Explanation:
A review of her file shows that her case was applied on 1998 and I-140 (immigration petition for alien worker) was filed by her employer, later in 2001 she got her green card. Once she got her green card she went for a better paying job which her employers didn’t like. Her ex employer than filed a sworn statements stating that they had withdrew the petition and it was suppose to be stopped. Moreover the owner stated that letters submitted were fraudulent and not on their letterhead and contained forged signature. Also submitted were fraudulent taxes that had numbers crossed out and changed.

Now this is a bunch of lie that they have made up, my mom didn’t knew about any of this till today .We don’t know what to do ,would her green card be revoked as well ?can she reapply for her green card when it will expire. The letter stated that she have 30 days to file a request for hearing.
 

Huracan

Registered Users (C)
You should open a separate thread for this. The issue seems serious.

Hello I am writing in regards for my mom’s citizenship that has been denied. She gave her interview 2 years ago and was told that she passed her English history and civic exam and was told that she will receive her oath letter by mail once the decision has been reached, now after waiting for 2 years she just received a letter stating that her Citizenship has been denied because you have lied on your application. (Have you ever given false or misleading information to any U.S government while applying for immigration benefits?)
Explanation:
A review of her file shows that her case was applied on 1998 and I-140 (immigration petition for alien worker) was filed by her employer, later in 2001 she got her green card. Once she got her green card she went for a better paying job which her employers didn’t like. Her ex employer than filed a sworn statements stating that they had withdrew the petition and it was suppose to be stopped. Moreover the owner stated that letters submitted were fraudulent and not on their letterhead and contained forged signature. Also submitted were fraudulent taxes that had numbers crossed out and changed.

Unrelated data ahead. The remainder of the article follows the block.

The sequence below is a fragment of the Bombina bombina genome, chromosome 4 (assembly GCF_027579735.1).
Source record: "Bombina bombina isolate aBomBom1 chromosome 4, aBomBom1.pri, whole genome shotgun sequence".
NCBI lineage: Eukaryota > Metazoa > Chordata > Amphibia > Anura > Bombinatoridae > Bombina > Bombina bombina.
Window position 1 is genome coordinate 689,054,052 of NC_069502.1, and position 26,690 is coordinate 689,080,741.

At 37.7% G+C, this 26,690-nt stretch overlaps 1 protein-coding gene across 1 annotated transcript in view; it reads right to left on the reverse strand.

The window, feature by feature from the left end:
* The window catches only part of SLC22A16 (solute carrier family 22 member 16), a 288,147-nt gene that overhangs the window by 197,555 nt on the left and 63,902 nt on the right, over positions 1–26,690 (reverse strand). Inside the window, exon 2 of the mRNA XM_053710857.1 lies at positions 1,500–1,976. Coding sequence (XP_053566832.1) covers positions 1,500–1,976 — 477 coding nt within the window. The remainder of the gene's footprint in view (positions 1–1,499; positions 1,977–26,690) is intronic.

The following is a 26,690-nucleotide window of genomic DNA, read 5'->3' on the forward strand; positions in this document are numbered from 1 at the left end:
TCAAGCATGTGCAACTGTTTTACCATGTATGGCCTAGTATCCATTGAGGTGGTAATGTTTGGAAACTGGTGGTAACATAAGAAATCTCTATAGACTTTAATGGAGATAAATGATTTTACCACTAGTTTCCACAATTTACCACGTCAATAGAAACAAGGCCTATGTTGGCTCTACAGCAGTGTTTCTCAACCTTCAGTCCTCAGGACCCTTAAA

Now this is a bunch of lie that they have made up, my mom didn’t knew about any of this till today .We don’t know what to do ,would her green card be revoked as well ?can she reapply for her green card when it will expire. The letter stated that she have 30 days to file a request for hearing.
 

suncat

Registered Users (C)
What a evil employer?

You should open a new thread to discuss this.

After denial of citizenship, would USCIS revoke green card? If so many un-predicable things will happen to citizenship application, I think it is better just keep green card.